I am American (and have even served in the Navy as has my husband), but I have an absolute strict stance on gun control. My husband asked about purchasing a gun and I absolutely refuse unless there is a validated reason (if he was in a law enforcement position or otherwise required it). It frustrates me that there are so many gun-toting republicans (and democrats to a lesser extent) trying to defend their right to carry concealed weapons. I was almost relieved when the gun control topic came up (albeit under devasting circumstances), though it seems that the support for reform for safety’s sake is fizzling out-
    I feel like an outlier. My children have never touched a gun and I even discourage gun-play. We refer to “waterpistols” or “waterguns” as water-lasers and we discuss the serious and finality of consequences that guns cause. While some see my tactics as extreme, I feel good that my children are knowledgeable to reality and respectful of LIFE.

  5. Meg,

    I do really wonder if you *are* an out-lier or not. I get the feeling that the majority of Americans are far more moderate in their views than the vocal ones as represented by the NRA etc. It seems to me, however, that the NRA are just SO powerful, that no one is willing to stand up to them and risk losing an election. It’s a real pity that the last legislation proposed (the one for simply extending background checks for cryin’ out loud!) was defeated. There is a dearth of moral leadership when the will of the people (by all accounts) is not respected by weasly politicians who fear more for their seat than for doing the right thing – AND the thing their constituents broadly want.


  6. I’m with you in that I think moderation on this issue has somehow flown the coop. How did that happen? Why is the slippery slope do damn slippery? I’m continuously stymied by the idea that our legislators continue to act in a way that seems contrary to what their constituents seem to want, yet they continue to get elected. Because according to the polls, most people do want some form of gun control. Excellent post!

  7. A gun is a weapon but it is not something that can automatically kill someone. It is the tool. What I do not understand is how parents can place this tool in a place where a child can get a hold of it. There is no definite answer against gun laws. It has to be education. 🙂

  8. It comes down to a few things about why some of us are staunch supporters of gun rights; we don’t know all the facts. But even when we know all the facts, there is still fear. Even if it is irrational or unstated fear, fear makes people dig in deeper.

    Valuable insights and worth the long read! LOL. Maybe people will start to loosen up and our politicians will hear us say, we do want some kind of stronger gun control. Honestly. But will they listen? Nah. They want the PAC money to get reelected.

    Over from LinkedIn group BHB

    • Thanks Patricia. From someone like me from outside the US, it is hard for so many of us in the rest of the world to understand, let alone appreciate, the intransigence of the US in dealing with this problem. You guys are too good and too smart to let this keep happening.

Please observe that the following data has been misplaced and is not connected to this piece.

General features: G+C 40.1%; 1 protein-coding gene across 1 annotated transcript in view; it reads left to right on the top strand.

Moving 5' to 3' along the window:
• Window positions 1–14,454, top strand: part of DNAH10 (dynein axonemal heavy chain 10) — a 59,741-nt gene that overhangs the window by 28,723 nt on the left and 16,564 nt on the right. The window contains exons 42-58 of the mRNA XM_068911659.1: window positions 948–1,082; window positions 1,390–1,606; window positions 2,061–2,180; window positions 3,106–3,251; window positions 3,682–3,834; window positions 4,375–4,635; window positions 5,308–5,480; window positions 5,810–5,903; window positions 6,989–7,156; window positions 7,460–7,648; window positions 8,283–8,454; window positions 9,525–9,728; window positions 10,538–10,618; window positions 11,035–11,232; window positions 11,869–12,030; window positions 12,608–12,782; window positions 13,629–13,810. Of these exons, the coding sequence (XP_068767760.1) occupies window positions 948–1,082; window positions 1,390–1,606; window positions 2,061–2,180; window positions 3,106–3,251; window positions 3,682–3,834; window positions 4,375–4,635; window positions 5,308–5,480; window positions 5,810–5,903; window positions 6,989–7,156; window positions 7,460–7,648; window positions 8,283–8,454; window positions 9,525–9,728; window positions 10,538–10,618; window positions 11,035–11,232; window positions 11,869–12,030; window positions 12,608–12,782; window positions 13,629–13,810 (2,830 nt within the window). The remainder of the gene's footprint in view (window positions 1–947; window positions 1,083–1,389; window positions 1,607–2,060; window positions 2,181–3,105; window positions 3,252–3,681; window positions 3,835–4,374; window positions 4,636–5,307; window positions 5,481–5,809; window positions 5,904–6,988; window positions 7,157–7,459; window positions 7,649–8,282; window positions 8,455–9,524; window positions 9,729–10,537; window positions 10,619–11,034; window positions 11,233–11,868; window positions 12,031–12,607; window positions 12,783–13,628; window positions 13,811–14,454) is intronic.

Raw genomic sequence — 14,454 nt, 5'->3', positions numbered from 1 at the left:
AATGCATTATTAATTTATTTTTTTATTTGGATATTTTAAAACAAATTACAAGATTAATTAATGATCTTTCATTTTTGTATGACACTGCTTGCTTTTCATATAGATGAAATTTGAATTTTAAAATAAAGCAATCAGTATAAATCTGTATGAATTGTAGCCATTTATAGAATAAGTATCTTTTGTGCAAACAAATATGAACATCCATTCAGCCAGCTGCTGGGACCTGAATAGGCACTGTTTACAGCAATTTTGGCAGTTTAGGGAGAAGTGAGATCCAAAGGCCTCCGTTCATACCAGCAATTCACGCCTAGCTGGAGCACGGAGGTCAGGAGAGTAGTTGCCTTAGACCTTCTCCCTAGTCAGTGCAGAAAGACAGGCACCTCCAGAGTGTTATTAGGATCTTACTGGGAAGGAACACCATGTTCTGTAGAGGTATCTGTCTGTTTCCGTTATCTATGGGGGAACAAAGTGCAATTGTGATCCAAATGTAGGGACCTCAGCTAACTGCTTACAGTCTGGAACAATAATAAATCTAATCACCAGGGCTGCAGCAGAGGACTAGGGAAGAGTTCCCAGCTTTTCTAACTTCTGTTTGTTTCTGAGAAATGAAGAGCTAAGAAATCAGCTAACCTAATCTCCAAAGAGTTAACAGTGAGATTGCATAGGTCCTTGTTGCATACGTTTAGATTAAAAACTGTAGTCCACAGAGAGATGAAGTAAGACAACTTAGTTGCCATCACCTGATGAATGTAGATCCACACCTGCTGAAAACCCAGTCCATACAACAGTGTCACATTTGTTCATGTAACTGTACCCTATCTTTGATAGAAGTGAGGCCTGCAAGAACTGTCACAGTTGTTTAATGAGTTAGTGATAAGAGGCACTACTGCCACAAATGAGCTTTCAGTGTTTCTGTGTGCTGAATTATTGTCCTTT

9. Good article! I am not a gun owner and don’t anticipate that I ever will and while I understand that people want to hunt, etc. I almost always find that the basis for gun ownership comes down to the 2nd Amendment without real significant basis for need other than fear. Americans tend to point to violence and say “if we had a gun” as opposed to being comfortable saying “if we didn’t have so many guns”. We just refuse to acknowledge that guns in the hands of too many people perpetuate or create a violent state. There are so many differences in our country when the 2nd Amendment was written that it’s almost foolish to use it as a blanket justification but I am confident that the perception of this “right” will never change and there is no reasonable conversation to surround it with.

  10. This is an issue that has always left me stumped. What is the American preoccupation with guns all about? I thought perhaps it was because I’m Canadian, and that gun ownership was simply one of those things that differentiated us. However, I think there are many Americans who are just as unclear about why gun ownership is so tightly associated with rights or connected to this persistent fear of oppressive government. At this stage in their evolution, they should be well beyond that. But then, I’ve never been the subject of interest of an NRA campaign. I don’t think we can underestimate for a minute how effective and efficient their communications and public relations machinery is.

    In the face of overwhelming evidence that guns are dangerous, they don’t flinch and don’t back down. If anything, they come back stronger and more aggressively against any prohibitions. They are not alone either, as made plane by your content above. Guns are big business and as long as the industry is making good money, then the rhetoric around the “right” to own a gun will permeate the American psyche and will bring strong influence to bear on any politician who suggests that guns and freedom are not synonymous.

  11. As a parent I believe that gun control should begin with education. Guns do not kill but uneducated minors could. You must teach children that guns are not toys. Additionally the child needs to be of an age where they understand how to handle this tool.